Dumbbells: The Original Form of Fitness Equipment

Dumbbells are the most iconic and recognizable pieces of fitness equipment today. Consisting of a single bar with equal weights on each end, a dumbbell is a versatile piece of equipment that has been used for a variety of exercises for the last 2,000 years!


A Quick History of Dumbbells


In its most basic form, dumbbells can be traced back to the ancient Greeks, who first invented halteres, oblong-shaped weights with handles. Greek athletes would hold a haltere in each hand, quickly throwing the weights backward in mid-air to gain momentum in long jumping competitions. Another version of a dumbbell evolved around the same time in the Middle East. Known as a "nal," the weight was longer than a dumbbell, but shorter than a barbell and used by wrestlers and bodybuilders to build muscle strength and stamina. The clubs, which originated in India, were different weights so they could be used for calisthenics and weightlifting. British colonists eventually adopted these weights and brought them back to the West.





The word “dumbbell” was officially coined in England during the sixteenth century when athletes trained with handheld bells with the clappers removed. Without these clappers, the bells were ‘dumb,' hence, dubbed “dumbbells”. In 1864, with the release of John Blundell's book, "The Muscles and Their Story," dumbbells became even more popular and a commonplace among fitness enthusiasts everywhere. Eventually, the literal "dumb" bells were replaced with iron weights that could be adjusted. These first versions of adjustable dumbbells had canisters to hold sand or shot. Anyone from an athlete to a Regular Joe could purchase these dumbbells and fill their canisters up to adjust the weight. Eventually, these adjustable dumbbells became too time-consuming to change out, so adjusting the weight by changing out the plates became more popular.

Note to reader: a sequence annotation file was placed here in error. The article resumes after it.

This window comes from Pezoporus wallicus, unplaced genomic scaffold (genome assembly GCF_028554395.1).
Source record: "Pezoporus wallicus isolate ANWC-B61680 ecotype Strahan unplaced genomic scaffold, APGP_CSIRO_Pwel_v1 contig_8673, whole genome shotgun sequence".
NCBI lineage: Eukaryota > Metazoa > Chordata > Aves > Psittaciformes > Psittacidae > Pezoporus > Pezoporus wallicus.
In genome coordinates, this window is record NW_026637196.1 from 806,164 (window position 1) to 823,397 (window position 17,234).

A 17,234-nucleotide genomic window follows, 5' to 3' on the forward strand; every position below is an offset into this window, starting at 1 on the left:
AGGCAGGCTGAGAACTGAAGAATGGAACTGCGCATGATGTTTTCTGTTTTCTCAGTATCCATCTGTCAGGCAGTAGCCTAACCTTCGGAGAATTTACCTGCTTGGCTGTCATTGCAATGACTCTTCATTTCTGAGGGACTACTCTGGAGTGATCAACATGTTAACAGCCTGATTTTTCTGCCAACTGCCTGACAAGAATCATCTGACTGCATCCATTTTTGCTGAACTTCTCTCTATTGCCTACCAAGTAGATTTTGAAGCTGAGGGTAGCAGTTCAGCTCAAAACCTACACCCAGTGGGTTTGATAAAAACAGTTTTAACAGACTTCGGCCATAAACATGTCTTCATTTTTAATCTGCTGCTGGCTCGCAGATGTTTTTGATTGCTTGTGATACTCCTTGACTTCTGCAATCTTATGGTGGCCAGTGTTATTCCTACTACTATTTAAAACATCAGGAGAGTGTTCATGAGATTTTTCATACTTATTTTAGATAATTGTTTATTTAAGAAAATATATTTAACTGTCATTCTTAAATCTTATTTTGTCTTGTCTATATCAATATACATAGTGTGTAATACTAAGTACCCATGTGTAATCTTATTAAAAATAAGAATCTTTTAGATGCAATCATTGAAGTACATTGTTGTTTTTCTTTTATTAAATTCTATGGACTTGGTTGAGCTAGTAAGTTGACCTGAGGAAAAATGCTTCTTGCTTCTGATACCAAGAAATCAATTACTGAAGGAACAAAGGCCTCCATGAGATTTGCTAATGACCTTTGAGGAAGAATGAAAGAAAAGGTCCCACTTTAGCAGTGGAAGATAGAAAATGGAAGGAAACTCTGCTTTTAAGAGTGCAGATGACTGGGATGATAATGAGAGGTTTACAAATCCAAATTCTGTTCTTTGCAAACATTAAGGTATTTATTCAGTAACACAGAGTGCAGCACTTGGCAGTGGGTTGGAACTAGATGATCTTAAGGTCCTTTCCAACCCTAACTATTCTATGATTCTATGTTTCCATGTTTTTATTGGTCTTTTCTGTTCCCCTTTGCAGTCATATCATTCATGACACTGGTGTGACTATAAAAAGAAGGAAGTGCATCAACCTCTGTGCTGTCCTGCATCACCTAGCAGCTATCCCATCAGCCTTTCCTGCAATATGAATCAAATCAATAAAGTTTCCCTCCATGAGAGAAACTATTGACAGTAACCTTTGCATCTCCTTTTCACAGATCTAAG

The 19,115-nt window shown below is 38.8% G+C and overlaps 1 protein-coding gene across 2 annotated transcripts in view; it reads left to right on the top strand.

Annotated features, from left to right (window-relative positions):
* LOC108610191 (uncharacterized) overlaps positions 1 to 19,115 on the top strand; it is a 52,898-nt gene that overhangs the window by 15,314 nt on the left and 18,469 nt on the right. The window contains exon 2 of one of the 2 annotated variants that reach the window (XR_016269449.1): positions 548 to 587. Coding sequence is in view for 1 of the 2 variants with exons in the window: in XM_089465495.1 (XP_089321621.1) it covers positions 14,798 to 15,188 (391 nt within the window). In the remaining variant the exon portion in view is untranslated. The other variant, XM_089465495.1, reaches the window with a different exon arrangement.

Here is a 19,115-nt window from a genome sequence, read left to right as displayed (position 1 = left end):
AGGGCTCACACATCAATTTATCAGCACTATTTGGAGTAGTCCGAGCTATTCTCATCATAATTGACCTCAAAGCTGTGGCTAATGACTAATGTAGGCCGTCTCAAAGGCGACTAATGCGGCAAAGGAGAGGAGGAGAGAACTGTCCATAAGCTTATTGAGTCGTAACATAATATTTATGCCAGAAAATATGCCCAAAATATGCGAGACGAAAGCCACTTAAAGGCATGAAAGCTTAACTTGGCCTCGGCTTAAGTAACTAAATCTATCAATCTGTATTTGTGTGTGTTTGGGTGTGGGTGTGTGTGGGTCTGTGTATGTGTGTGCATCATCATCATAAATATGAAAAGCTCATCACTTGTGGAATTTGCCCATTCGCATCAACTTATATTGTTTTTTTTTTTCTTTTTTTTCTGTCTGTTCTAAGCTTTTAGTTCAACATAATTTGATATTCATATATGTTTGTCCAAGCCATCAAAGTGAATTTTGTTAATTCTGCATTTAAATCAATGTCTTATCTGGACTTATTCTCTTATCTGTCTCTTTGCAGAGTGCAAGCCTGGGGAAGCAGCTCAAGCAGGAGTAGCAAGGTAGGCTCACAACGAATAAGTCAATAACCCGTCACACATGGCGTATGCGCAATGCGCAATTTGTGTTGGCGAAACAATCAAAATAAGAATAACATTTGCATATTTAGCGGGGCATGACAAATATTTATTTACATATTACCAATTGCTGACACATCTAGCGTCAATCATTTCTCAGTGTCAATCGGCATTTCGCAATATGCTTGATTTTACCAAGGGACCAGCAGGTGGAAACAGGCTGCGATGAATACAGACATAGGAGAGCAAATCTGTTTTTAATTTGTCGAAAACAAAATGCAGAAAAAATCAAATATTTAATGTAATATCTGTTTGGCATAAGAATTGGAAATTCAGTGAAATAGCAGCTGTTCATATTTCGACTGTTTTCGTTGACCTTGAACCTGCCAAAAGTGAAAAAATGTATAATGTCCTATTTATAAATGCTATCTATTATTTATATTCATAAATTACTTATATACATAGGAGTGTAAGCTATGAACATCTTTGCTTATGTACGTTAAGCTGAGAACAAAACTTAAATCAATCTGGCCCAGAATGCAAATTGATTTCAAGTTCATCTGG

Types of Dumbbells


Times have changed since and the first versions of the dumbbell. Today, there are three common types of dumbbells: adjustable, fixed, and selectorized.


Adjustable dumbbells allow the user to adjust the weight based on specific needs or exercises. These dumbbells usually consist of a dumbbell bar, weight plates, and a lock to hold the plates still. The biggest advantage of adjustable dumbbells is that they don’t require a lot of space or cost for additional dumbbells.


Fixed rubber hex dumbbells

Fixed dumbbells are the dumbbells that you can spot at your local gym. These dumbbells are either made of cast iron or plastic/urethane-coated iron with weights that cannot be removed. These dumbbells are ideal if you have a workout routine that requires different weight amounts and you don't have much time between sets to adjust the weight.


Finally, selectorized dumbbells are adjustable weights that offer more convenience when changing the weight. While adjustable weights require you to slide weights on and off and secure with a lock (known as a collar or clip), selectorized dumbbells allow you to adjust the weight by moving selector pins or turning a dial.


Benefits of Dumbbell Training